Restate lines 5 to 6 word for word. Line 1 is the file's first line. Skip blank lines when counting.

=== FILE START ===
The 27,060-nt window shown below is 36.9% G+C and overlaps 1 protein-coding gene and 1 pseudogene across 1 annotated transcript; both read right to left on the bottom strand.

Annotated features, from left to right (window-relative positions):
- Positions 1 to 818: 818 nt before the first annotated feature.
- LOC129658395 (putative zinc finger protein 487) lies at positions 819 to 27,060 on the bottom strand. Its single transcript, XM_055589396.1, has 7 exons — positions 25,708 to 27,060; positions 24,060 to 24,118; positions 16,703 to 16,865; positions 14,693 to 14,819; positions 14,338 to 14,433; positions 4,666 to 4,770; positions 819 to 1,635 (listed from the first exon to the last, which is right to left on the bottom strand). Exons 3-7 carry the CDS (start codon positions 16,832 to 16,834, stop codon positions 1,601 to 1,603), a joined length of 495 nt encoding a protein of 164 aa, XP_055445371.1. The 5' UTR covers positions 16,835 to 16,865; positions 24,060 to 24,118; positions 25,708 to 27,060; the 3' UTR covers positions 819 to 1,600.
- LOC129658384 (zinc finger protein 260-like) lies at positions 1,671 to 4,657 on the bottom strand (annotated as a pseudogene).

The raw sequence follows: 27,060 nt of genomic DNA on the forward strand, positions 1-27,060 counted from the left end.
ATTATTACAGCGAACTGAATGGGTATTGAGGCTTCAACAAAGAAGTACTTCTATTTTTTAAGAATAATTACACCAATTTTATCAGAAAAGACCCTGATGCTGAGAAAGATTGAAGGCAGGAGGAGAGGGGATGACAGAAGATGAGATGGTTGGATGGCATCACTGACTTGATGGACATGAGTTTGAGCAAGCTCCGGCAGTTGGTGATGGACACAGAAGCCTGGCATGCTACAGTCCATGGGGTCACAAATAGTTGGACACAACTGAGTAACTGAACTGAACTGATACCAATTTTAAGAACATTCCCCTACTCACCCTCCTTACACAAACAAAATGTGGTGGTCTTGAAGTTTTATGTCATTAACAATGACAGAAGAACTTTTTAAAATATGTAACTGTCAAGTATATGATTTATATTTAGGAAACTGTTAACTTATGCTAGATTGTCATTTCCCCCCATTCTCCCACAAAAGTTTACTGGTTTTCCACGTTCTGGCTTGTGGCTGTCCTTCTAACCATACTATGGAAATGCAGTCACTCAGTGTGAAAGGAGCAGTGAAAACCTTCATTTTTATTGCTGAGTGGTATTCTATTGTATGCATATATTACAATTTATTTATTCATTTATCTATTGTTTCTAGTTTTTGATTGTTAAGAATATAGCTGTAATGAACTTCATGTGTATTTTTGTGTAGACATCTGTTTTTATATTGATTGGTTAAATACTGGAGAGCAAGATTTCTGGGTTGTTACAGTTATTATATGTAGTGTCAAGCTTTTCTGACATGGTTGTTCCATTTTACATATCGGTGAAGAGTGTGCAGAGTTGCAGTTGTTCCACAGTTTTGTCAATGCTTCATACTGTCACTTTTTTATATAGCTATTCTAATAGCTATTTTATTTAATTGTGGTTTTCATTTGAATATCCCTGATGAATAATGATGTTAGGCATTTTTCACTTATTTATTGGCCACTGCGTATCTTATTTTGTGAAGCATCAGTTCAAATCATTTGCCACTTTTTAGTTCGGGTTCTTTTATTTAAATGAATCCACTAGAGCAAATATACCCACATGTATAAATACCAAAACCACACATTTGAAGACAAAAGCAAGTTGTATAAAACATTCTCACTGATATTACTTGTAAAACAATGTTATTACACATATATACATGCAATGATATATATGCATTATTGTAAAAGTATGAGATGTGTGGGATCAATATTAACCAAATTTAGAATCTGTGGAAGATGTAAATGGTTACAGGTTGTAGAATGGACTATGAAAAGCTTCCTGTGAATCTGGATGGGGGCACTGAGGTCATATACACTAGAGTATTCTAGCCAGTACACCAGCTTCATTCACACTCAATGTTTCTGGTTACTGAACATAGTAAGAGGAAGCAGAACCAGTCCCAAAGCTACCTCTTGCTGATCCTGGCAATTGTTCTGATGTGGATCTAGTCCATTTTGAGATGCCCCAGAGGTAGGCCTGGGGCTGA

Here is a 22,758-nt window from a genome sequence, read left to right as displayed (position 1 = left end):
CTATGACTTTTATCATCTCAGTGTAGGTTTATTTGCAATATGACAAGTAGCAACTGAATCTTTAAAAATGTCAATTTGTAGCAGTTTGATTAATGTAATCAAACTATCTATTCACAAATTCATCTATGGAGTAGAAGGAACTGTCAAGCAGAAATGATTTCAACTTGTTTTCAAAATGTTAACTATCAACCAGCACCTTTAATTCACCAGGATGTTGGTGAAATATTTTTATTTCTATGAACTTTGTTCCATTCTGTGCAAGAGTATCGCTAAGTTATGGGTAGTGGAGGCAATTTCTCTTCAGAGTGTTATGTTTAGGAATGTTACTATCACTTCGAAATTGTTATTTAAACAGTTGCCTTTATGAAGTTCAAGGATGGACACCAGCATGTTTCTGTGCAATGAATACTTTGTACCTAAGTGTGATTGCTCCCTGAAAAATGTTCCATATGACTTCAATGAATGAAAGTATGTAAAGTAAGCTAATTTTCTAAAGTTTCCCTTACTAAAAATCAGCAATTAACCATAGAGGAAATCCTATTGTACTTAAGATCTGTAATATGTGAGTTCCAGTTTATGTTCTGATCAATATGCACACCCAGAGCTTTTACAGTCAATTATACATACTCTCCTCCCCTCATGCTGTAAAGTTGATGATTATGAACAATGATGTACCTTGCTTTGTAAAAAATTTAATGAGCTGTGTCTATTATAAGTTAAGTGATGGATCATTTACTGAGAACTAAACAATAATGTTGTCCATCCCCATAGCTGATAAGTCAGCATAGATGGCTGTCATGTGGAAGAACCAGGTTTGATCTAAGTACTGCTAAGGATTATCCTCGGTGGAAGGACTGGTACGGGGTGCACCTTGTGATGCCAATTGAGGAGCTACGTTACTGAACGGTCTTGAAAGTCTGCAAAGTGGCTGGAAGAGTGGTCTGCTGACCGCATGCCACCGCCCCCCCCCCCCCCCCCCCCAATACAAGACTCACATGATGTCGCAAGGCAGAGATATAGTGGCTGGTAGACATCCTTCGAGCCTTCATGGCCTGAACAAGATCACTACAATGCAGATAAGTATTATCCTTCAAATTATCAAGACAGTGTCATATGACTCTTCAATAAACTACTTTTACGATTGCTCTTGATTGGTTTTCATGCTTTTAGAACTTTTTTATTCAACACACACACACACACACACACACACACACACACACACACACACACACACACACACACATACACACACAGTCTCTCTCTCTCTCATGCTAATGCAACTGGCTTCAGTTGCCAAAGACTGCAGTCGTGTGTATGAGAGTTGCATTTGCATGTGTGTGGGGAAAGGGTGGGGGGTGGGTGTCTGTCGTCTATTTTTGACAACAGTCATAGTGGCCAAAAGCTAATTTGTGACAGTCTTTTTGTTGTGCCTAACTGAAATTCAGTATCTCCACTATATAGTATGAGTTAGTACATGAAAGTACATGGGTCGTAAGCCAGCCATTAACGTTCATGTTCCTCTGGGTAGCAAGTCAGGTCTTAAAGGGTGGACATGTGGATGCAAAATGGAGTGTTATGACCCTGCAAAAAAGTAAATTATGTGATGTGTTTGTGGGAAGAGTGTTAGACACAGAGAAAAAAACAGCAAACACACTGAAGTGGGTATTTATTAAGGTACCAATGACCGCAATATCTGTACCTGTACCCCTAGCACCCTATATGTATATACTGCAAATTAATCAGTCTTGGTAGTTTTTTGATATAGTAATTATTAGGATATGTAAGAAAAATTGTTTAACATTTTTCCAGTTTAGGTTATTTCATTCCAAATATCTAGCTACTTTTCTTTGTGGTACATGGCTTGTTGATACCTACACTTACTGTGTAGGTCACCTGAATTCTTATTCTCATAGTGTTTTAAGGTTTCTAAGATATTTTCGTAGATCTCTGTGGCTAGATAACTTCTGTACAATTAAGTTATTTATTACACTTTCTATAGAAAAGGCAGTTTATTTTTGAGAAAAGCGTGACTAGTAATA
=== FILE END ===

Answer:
- LOC129658384 (zinc finger protein 260-like) lies at positions 1,671 to 4,657 on the bottom strand (annotated as a pseudogene).

The raw sequence follows: 27,060 nt of genomic DNA on the forward strand, positions 1-27,060 counted from the left end.